With the hours of daily sunlight getting shorter, our grass is slowing down its growth as well. However, we still will need to be mowing to collect leaves and pine straw that will be falling.
But do not drop the lawn mower height, as this can cause stress on the grass and provide more areas for weeds to germinate.
Now is the time to consider applying herbicide to control winter weeds as they germinate or will germinate shortly. It even gives you the opportunity to control any late summer weeds that still are hanging around.
If you have plenty of pine straw that falls, consider applying it to your shrub and flower beds, as a new layer of mulch redefines the beds and gives them a new fresh appearance.
If you do not have much pine straw, consider adding at least a new layer of an inch or two to the beds to make them look refreshed.
At this time of year many people like to trim up shrubs. But do not trim azaleas and other flowering shrubs, as they have already set their blooms for next spring!
If you do trim your azaleas, you will have blooms only on the sides of the plant but very few or none on the top of the plant.
It is time to give roses their last fertilization for the year so they will keep giving many blooms through the fall months.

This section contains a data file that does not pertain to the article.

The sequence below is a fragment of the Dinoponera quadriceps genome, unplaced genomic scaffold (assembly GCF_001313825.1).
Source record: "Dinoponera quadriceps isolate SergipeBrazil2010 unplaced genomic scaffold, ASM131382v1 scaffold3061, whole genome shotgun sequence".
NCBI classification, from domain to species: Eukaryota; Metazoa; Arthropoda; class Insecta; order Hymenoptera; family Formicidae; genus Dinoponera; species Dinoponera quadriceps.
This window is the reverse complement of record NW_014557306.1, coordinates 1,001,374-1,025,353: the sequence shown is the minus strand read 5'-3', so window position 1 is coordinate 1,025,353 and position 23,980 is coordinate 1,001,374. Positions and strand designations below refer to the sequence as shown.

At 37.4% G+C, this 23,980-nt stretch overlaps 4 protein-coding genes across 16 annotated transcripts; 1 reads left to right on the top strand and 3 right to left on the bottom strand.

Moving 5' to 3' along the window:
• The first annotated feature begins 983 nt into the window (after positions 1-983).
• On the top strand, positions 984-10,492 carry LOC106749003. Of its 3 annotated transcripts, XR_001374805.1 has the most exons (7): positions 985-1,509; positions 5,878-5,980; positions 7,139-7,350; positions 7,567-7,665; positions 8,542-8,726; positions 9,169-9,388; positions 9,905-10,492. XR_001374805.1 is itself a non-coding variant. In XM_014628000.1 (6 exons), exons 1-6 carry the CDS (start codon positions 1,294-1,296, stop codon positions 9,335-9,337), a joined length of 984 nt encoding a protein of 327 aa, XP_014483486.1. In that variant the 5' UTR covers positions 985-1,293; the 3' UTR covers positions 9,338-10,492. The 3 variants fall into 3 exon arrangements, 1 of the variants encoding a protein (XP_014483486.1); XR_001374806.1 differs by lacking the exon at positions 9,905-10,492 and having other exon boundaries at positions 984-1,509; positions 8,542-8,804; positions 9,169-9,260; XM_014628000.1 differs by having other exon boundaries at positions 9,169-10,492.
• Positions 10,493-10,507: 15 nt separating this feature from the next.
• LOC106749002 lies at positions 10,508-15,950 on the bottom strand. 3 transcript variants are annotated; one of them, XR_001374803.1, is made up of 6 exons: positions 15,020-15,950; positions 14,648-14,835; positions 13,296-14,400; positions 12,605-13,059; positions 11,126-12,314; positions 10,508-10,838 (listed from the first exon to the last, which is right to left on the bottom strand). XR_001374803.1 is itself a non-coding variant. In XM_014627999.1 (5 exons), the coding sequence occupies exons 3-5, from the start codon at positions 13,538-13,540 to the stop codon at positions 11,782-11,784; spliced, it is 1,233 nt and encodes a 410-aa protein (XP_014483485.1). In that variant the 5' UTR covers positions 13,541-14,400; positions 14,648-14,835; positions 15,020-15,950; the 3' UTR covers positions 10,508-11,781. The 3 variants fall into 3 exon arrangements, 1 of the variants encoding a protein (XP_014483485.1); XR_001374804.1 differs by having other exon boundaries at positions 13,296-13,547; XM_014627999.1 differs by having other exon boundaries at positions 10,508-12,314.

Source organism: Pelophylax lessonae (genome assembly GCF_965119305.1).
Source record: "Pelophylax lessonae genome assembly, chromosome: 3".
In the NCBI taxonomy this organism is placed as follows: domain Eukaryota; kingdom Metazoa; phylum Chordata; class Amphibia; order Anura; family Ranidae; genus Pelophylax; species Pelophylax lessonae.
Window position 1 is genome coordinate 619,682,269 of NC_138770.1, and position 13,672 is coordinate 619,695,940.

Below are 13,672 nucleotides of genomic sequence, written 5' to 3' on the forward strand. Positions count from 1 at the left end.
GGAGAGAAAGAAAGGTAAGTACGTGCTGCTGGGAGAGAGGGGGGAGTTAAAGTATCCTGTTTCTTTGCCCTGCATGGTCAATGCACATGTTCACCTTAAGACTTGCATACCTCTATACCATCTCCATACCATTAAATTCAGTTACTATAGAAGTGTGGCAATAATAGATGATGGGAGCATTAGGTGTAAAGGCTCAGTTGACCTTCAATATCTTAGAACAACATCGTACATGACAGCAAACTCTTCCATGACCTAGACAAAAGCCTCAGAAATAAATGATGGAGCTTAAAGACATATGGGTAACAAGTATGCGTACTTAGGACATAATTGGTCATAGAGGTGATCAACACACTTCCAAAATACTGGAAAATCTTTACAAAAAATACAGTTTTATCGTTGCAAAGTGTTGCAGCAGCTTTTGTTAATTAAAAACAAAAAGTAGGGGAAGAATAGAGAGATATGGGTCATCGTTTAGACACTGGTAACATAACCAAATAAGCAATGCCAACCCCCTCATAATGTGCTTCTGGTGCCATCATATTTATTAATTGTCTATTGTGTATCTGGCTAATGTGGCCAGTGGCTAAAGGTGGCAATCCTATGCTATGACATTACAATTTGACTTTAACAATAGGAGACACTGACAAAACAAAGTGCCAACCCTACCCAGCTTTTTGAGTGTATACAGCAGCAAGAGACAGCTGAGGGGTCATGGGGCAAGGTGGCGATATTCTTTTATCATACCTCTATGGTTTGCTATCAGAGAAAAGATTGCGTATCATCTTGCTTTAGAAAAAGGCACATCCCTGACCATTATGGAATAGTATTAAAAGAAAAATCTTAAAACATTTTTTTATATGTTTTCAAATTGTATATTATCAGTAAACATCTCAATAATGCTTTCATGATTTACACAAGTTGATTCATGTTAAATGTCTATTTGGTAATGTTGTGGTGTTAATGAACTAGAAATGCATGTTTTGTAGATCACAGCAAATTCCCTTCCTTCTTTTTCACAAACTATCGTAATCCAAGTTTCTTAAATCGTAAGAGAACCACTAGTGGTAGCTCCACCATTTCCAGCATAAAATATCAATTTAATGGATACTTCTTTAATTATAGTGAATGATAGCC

Many of the garden centers will be getting fall plants to add to our landscape, so its fine to do some planting now. Hold off putting pansies and violas in the ground until late October or early November.
The reason for this is that if the weather is still warm, the plants will stretch and not develop a strong root system, then they can collapse in December or early January.
Last but not forgotten is fall vegetable gardening. The season is in full swing with seeding kale, lettuces, turnips, mustard, English peas and green beans. If you haven’t started, do them right away.
You can also plant transplants of broccoli, cabbage, collards, cauliflower and Brussel sprouts.
Edward Poenicke is a retired Chatham County extension agent. This article is provided in collaboration with Lawn Doctor of Beaufort County.